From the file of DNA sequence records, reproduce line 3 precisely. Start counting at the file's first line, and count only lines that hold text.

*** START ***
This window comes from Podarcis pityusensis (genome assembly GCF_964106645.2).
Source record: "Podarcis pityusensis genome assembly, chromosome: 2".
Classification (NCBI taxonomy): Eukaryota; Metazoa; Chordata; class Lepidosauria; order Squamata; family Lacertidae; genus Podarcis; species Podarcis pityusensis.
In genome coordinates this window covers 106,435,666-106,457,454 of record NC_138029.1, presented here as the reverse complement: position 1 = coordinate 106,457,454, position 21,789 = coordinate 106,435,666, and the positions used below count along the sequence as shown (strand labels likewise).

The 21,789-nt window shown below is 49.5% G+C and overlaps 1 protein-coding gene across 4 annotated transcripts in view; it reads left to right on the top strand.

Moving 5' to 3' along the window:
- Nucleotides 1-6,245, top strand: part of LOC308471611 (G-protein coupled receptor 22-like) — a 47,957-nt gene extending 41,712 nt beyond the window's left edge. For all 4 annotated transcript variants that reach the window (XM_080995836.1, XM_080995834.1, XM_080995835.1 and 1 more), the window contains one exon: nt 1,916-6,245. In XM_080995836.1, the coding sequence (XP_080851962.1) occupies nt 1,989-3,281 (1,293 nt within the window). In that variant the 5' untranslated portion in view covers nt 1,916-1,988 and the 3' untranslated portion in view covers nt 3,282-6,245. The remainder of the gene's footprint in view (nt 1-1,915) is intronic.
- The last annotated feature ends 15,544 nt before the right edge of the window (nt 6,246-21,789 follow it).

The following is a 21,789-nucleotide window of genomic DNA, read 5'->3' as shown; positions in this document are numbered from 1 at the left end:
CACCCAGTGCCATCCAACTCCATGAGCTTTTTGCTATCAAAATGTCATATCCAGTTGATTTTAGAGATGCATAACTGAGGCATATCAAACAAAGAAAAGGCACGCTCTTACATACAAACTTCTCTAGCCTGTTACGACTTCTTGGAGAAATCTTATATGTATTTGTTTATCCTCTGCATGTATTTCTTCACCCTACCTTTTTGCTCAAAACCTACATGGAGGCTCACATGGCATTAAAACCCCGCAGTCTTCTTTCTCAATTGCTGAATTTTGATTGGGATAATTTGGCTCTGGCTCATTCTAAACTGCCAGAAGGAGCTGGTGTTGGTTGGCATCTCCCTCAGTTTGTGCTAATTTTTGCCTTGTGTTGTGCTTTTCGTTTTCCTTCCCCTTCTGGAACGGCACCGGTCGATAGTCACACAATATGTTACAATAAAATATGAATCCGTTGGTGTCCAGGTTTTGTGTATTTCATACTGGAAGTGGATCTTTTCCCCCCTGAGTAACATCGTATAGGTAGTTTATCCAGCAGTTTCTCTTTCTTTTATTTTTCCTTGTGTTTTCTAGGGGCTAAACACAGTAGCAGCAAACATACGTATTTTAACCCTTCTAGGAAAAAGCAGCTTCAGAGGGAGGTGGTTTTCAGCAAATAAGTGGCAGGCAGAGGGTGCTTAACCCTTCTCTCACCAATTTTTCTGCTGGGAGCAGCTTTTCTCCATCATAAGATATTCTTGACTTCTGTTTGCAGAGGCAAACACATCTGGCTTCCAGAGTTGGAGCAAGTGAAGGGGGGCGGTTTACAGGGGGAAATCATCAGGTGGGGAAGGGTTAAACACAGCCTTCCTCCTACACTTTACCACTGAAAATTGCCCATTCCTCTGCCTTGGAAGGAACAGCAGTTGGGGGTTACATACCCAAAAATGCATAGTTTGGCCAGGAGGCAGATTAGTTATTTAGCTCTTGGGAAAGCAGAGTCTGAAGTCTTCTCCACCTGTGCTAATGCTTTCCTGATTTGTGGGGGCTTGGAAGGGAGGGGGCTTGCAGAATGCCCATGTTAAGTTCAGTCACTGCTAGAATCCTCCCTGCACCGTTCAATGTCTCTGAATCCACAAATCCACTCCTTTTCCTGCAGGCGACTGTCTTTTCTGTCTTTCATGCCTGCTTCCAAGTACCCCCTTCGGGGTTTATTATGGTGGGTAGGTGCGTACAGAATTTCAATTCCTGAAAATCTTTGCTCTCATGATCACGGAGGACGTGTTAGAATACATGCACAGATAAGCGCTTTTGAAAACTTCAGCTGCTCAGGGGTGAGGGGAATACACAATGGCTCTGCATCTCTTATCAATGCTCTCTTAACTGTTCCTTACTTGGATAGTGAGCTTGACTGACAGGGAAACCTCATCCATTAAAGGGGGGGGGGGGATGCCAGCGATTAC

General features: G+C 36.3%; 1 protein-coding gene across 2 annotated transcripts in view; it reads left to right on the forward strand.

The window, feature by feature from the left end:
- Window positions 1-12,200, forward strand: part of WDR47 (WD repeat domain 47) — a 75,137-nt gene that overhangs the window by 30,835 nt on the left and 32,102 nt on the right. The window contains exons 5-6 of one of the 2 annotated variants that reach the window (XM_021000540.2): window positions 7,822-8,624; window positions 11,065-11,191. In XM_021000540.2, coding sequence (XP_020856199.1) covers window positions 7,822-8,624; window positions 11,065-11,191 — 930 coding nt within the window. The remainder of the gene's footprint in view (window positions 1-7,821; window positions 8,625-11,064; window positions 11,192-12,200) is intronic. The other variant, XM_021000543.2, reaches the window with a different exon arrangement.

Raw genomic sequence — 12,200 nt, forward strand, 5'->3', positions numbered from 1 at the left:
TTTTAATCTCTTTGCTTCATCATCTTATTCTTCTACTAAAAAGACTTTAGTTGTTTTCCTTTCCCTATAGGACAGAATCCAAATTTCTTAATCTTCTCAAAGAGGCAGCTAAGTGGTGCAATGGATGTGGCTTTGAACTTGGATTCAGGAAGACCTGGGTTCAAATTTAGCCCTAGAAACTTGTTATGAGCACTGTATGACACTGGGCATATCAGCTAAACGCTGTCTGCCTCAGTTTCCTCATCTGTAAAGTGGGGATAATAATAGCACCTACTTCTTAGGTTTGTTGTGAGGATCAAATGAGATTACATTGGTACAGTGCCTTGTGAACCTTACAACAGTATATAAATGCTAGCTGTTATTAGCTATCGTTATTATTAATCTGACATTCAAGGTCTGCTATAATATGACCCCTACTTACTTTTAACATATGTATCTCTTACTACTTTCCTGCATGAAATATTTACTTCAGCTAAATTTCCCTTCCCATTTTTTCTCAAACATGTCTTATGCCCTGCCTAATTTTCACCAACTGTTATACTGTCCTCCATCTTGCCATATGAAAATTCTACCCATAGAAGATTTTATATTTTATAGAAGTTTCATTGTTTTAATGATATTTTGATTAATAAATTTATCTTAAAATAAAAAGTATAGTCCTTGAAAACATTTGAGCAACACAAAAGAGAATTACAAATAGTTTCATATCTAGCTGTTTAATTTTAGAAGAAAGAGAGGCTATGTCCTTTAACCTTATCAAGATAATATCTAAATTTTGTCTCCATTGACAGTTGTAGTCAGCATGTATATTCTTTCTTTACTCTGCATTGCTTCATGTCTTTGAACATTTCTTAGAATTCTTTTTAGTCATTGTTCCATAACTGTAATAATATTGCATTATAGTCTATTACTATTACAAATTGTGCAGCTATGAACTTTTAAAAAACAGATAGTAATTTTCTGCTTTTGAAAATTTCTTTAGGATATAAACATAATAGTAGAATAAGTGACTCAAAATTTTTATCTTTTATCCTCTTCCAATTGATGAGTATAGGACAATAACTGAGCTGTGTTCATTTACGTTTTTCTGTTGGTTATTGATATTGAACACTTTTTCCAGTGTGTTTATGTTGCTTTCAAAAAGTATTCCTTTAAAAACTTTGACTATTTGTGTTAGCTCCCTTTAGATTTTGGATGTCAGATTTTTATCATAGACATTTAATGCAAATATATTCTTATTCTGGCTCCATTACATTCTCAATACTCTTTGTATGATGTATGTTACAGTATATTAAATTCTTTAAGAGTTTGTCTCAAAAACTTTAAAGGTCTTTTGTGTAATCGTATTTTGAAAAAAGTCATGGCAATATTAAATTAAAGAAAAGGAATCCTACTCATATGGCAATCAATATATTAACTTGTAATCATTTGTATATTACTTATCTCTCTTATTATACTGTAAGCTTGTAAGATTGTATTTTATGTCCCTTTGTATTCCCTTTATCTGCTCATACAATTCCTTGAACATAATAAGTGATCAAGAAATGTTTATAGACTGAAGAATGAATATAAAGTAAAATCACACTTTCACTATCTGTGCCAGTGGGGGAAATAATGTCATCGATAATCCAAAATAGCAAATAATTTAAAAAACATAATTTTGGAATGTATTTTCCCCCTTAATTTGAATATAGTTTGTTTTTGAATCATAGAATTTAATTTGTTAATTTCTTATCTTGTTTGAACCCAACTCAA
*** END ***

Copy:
Classification (NCBI taxonomy): Eukaryota; Metazoa; Chordata; class Lepidosauria; order Squamata; family Lacertidae; genus Podarcis; species Podarcis pityusensis.